The actual fighting in Fight Club has very obvious sexual overtones. Most of the men are very handsome and fit, and as they fight, they are sweaty and shirtless (Fight Club). This allows the viewer (and arguably the participants) to admire the fighting men as voyeurs. At one point in the movie, the Narrator glances at a Gucci advertisement of a man in a pair of thong underwear. He says to Tyler, “Is that what a man looks like?” Tyler laughs and says, “Self-improvement is masturbation,” (Fight Club). Here, the viewer sees the two main characters as voyeurs of other men, sizing them up and judging them based on appearance.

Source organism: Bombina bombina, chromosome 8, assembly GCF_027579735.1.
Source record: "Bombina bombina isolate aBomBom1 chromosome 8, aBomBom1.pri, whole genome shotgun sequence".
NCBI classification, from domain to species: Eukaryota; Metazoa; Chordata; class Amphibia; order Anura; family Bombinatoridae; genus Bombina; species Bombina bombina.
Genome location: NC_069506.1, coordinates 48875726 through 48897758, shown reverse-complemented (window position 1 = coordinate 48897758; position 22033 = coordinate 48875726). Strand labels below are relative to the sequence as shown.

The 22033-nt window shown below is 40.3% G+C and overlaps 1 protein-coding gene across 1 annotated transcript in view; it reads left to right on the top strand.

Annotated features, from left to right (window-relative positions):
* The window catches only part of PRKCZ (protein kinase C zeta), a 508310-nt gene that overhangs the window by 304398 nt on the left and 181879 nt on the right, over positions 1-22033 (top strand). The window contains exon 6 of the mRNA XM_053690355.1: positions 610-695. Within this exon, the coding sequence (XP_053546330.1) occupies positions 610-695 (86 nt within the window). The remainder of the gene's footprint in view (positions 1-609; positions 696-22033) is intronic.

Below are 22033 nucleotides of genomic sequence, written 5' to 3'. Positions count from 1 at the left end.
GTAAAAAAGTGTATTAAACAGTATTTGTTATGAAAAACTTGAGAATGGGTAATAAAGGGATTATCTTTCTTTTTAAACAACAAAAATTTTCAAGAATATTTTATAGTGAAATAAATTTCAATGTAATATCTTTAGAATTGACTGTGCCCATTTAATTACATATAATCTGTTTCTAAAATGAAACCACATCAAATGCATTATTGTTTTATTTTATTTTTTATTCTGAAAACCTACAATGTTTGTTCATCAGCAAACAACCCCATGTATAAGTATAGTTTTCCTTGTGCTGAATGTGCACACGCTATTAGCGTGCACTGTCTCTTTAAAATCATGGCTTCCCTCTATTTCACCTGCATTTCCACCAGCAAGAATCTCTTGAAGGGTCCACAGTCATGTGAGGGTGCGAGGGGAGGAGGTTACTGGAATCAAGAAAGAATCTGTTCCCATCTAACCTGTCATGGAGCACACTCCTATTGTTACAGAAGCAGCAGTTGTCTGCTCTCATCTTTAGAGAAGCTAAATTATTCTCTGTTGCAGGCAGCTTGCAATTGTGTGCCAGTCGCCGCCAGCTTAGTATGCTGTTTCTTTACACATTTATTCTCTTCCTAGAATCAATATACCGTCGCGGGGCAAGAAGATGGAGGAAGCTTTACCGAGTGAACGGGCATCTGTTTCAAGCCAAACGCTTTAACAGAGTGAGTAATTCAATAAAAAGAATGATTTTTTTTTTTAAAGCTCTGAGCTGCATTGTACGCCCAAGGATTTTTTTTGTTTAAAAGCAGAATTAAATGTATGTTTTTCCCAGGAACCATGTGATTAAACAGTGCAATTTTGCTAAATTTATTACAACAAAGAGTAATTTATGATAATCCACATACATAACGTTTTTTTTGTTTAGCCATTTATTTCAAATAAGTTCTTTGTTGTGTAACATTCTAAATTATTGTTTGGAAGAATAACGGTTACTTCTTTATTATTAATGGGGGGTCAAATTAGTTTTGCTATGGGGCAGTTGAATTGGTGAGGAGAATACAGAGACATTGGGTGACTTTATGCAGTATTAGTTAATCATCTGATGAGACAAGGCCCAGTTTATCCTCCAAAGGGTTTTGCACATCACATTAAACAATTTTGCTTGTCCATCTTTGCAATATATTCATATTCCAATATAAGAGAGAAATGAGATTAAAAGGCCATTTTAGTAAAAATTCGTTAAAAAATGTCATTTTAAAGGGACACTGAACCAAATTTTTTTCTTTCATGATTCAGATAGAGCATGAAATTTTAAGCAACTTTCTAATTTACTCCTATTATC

The viewer can sense the Narrator’s jealousy when Tyler and Marla begin a sexual relationship. The Narrator shows passive aggression, and eventually even peeks through the crack of Tyler’s door to see the two having sex (Fight Club). Palahniuk here may be showing the jealousy of having feelings for a heterosexual love interest. He is showing a hopeless feeling of unrequited love, of being unable to pursue a relationship with the one he truly wants. This feeling is brought up again when Tyler begins showing obvious preference towards another male the Narrator has nicknamed Angelface. He states, “I am Jack’s inflamed sense of rejection,” showing that he feels like Tyler is rejecting him for someone better (Fight Club). Palahniuk is once again showing the unrequited love he has likely felt within his lifetime as a homosexual. It is very likely that he has had feelings for someone who did not return them. The relationship between Tyler and the Narrator is representative of this.